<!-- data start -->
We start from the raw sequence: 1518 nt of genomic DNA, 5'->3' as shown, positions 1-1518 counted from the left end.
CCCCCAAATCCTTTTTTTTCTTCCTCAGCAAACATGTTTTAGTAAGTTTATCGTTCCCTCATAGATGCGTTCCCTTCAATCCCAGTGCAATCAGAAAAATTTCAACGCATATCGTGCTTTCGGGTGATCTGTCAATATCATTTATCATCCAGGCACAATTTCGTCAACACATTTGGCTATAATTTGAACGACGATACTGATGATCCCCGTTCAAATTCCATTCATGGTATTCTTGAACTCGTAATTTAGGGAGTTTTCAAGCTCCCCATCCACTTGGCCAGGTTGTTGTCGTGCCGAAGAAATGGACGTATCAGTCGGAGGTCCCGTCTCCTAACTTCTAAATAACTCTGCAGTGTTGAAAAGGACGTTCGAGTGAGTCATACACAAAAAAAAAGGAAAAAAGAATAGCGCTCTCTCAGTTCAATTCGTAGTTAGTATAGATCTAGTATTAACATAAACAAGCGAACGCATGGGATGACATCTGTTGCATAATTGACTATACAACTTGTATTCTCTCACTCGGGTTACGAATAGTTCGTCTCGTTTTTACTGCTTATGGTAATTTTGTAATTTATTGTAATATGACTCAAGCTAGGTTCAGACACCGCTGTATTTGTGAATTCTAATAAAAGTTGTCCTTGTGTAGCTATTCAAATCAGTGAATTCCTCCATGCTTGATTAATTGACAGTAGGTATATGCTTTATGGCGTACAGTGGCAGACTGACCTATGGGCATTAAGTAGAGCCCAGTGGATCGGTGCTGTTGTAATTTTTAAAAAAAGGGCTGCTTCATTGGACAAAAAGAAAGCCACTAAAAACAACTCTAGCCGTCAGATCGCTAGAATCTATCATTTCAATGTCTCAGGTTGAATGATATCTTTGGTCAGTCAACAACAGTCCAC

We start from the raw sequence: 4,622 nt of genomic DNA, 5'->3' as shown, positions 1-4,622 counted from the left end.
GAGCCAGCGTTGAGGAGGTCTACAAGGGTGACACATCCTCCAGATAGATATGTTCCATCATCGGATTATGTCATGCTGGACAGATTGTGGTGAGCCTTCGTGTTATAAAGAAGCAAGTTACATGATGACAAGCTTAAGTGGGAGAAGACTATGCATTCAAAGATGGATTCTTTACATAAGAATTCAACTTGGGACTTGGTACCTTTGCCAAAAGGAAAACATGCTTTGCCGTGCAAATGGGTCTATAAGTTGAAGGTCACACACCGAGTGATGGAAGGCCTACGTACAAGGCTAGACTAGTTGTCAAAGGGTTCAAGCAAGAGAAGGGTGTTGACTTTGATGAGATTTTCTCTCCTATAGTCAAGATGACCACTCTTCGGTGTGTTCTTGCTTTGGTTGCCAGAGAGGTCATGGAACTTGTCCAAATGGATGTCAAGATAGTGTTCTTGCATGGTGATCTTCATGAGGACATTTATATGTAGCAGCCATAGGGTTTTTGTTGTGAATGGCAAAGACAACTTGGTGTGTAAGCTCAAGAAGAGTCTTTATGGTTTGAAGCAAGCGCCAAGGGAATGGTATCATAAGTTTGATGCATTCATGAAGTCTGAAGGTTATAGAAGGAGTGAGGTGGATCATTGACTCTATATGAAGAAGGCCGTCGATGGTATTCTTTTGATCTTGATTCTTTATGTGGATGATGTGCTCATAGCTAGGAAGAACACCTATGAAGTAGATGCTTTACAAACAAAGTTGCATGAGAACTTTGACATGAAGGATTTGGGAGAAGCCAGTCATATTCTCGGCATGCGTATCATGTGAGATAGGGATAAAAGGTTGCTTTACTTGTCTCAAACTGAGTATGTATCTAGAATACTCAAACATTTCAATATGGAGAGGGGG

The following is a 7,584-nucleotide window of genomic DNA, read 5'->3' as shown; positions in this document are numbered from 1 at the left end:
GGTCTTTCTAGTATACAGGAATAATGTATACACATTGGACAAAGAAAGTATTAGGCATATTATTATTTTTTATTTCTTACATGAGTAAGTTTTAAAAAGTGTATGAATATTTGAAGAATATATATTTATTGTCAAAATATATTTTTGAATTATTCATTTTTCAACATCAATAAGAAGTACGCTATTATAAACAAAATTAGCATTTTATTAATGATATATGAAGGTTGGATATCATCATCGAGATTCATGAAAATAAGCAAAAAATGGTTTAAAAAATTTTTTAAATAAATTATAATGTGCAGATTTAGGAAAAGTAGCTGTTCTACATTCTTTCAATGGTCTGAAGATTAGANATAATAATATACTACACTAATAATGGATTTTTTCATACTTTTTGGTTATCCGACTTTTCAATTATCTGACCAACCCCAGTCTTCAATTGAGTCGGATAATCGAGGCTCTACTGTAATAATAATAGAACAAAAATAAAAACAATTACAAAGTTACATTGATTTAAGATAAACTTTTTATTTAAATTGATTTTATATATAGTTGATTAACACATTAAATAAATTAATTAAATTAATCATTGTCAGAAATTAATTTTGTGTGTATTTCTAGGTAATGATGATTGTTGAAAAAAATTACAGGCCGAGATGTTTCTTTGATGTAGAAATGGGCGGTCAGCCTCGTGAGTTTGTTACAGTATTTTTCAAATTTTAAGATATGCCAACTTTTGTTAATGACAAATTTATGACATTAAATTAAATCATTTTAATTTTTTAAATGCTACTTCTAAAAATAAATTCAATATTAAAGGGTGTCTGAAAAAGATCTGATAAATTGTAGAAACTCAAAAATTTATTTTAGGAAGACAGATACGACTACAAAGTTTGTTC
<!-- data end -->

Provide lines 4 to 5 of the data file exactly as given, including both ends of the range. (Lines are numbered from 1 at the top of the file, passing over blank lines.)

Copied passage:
GAGCCAGCGTTGAGGAGGTCTACAAGGGTGACACATCCTCCAGATAGATATGTTCCATCATCGGATTATGTCATGCTGGACAGATTGTGGTGAGCCTTCGTGTTATAAAGAAGCAAGTTACATGATGACAAGCTTAAGTGGGAGAAGACTATGCATTCAAAGATGGATTCTTTACATAAGAATTCAACTTGGGACTTGGTACCTTTGCCAAAAGGAAAACATGCTTTGCCGTGCAAATGGGTCTATAAGTTGAAGGTCACACACCGAGTGATGGAAGGCCTACGTACAAGGCTAGACTAGTTGTCAAAGGGTTCAAGCAAGAGAAGGGTGTTGACTTTGATGAGATTTTCTCTCCTATAGTCAAGATGACCACTCTTCGGTGTGTTCTTGCTTTGGTTGCCAGAGAGGTCATGGAACTTGTCCAAATGGATGTCAAGATAGTGTTCTTGCATGGTGATCTTCATGAGGACATTTATATGTAGCAGCCATAGGGTTTTTGTTGTGAATGGCAAAGACAACTTGGTGTGTAAGCTCAAGAAGAGTCTTTATGGTTTGAAGCAAGCGCCAAGGGAATGGTATCATAAGTTTGATGCATTCATGAAGTCTGAAGGTTATAGAAGGAGTGAGGTGGATCATTGACTCTATATGAAGAAGGCCGTCGATGGTATTCTTTTGATCTTGATTCTTTATGTGGATGATGTGCTCATAGCTAGGAAGAACACCTATGAAGTAGATGCTTTACAAACAAAGTTGCATGAGAACTTTGACATGAAGGATTTGGGAGAAGCCAGTCATATTCTCGGCATGCGTATCATGTGAGATAGGGATAAAAGGTTGCTTTACTTGTCTCAAACTGAGTATGTATCTAGAATACTCAAACATTTCAATATGGAGAGGGGG

The following is a 7,584-nucleotide window of genomic DNA, read 5'->3' as shown; positions in this document are numbered from 1 at the left end: